The Missouri Supreme Court has agreed to hear a legal challenge to a red light camera program.
The Court announced today it will hear a case on St. Louis's ordinance, which a circuit court judge threw out in February. The judge, Steven Ohmer later ruled that the city could still enforce the measure during the appeals process, but had to keep all the fines it collected in escrow.
The Supreme Court has declined to hear seven other challenges to red light camera laws, all of which raised questions that were similar to those in the St. Louis case. Attorney Hugh Eastwood, who represents the two women challenging St. Louis' law, said the fact that Ohmer initially halted enforcement of the law may have caught the attention of the high court.
"This was the first time a judge had, in my view admirably stuck his neck out and said there are constitutional and statutory deficiencies with the red light camera scheme, and therefore it cannot continue to operate," Eastwood said.
What the court will consider
The various challenges to red light cameras have all included constitutional claims. But in all cases, appeals judges have chosen instead to rule on narrower grounds -- that the municipal ordinances conflict with aspects of state law. St. Louis officials don't expect the court to do much more than clarify what a red light camera ordinance should look like.
"Around the country, red light safety programs are operating," said police chief Sam Dotson. "And I think what we just lacked here in our state was clarity about the rules associated with that. I think they they’re a force multiplier for police officers. And hopefully the court will just give us direction on how those programs should operate."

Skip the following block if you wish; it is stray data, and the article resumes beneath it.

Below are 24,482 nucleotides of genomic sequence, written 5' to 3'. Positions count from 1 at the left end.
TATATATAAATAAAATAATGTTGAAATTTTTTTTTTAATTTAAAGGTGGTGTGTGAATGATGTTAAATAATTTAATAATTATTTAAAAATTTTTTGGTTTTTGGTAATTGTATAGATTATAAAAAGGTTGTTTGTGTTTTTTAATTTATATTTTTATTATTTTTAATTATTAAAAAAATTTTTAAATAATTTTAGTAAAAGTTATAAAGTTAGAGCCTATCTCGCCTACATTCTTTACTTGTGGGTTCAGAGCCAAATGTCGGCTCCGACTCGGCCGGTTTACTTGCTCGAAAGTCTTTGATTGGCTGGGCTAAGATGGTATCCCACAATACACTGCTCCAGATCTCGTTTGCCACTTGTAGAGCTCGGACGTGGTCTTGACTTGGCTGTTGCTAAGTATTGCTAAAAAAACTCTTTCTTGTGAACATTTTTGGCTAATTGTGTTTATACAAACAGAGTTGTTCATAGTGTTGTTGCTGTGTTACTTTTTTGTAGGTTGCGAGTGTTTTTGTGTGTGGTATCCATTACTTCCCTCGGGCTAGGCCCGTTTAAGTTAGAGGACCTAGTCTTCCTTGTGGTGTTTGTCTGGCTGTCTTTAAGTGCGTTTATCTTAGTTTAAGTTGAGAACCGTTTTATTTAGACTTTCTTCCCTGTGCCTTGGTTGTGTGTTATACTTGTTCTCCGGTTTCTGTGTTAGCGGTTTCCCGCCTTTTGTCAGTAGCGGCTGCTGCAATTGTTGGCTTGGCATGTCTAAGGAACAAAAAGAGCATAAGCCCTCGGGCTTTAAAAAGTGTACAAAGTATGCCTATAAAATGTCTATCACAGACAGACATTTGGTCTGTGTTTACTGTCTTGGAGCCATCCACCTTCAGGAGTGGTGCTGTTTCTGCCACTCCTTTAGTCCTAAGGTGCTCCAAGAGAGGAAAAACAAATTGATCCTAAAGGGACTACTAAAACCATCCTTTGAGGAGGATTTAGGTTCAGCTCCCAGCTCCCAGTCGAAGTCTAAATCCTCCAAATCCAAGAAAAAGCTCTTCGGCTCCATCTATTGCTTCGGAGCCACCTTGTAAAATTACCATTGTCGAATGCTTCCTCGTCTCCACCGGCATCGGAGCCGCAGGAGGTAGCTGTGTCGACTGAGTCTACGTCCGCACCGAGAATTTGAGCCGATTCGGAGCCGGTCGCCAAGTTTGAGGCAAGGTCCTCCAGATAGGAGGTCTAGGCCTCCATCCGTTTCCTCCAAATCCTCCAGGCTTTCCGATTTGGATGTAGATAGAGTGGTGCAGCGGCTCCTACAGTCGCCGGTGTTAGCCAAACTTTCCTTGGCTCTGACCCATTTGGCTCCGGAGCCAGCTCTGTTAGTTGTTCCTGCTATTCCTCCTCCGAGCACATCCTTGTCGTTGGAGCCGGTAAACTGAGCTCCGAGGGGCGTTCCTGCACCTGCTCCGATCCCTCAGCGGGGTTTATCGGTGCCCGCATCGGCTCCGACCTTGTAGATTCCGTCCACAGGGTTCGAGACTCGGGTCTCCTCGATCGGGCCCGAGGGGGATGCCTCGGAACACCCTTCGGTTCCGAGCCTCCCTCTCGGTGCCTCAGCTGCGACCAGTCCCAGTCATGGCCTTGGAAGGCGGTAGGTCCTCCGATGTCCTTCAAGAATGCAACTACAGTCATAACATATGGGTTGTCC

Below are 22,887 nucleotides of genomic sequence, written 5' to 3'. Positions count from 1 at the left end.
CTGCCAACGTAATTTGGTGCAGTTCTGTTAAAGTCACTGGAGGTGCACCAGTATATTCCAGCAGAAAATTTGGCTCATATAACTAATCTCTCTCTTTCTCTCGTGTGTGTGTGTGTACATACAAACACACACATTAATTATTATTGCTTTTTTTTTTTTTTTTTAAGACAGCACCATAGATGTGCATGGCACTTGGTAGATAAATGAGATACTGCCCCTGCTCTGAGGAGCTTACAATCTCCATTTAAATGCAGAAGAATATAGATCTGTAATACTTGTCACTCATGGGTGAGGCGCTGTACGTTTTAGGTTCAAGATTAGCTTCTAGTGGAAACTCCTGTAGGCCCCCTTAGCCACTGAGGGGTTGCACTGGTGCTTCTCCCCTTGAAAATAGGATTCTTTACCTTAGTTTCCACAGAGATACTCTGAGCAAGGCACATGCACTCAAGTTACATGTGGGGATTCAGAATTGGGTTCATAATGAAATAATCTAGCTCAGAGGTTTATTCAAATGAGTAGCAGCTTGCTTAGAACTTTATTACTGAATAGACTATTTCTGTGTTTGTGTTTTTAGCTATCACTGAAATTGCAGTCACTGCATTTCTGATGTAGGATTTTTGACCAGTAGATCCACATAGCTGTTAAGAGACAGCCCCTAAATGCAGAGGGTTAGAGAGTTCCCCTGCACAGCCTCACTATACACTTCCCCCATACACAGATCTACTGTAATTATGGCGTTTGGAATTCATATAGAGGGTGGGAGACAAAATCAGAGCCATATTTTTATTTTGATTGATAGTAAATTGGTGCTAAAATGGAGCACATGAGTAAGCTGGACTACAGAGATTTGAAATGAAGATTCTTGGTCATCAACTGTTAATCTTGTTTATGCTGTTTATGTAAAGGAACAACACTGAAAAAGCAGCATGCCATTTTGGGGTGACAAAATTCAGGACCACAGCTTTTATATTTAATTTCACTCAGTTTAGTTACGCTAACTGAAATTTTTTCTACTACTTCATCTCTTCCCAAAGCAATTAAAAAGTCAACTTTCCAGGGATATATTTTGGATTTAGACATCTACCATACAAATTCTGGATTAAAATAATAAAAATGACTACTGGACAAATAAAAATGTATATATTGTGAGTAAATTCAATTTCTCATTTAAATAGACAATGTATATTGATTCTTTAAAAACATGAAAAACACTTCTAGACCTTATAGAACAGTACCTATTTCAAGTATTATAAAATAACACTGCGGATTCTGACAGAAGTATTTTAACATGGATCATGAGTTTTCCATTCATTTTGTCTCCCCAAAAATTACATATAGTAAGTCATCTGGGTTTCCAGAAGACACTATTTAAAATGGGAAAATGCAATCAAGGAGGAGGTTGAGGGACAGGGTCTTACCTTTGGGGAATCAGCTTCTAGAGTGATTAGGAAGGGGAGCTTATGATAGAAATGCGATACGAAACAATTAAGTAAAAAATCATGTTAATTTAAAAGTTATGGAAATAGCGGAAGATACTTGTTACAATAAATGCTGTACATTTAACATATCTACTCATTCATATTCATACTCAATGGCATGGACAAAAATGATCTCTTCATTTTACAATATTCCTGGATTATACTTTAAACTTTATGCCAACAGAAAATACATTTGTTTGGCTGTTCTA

He pointed to statistics showing that 84 percent of people who get one red light camera ticket do not offend again, and that 96 percent of drivers who get a second ticket don't get a third.
City attorney Michael Garvin said in a statement that, "conflicting Missouri Court of Appeals rulings have led to confusion on the proper enforcement of red light cameras. We are pleased the Supreme Court is willing to clarify the situation."
But Eastwood said the court has important constitutional issues to weigh.
"Cities have taken the position that they no longer have to prove an element of the offense, which is the identity of the driver," he said. "That is a constitutional law question, but it’s also a pretty serious one that goes to what burden do states and cities have when they prosecute someone."
In taking the case, the judges agreed with a city motion to bypass the Court of Appeals. They provided no reasoning for their decision.
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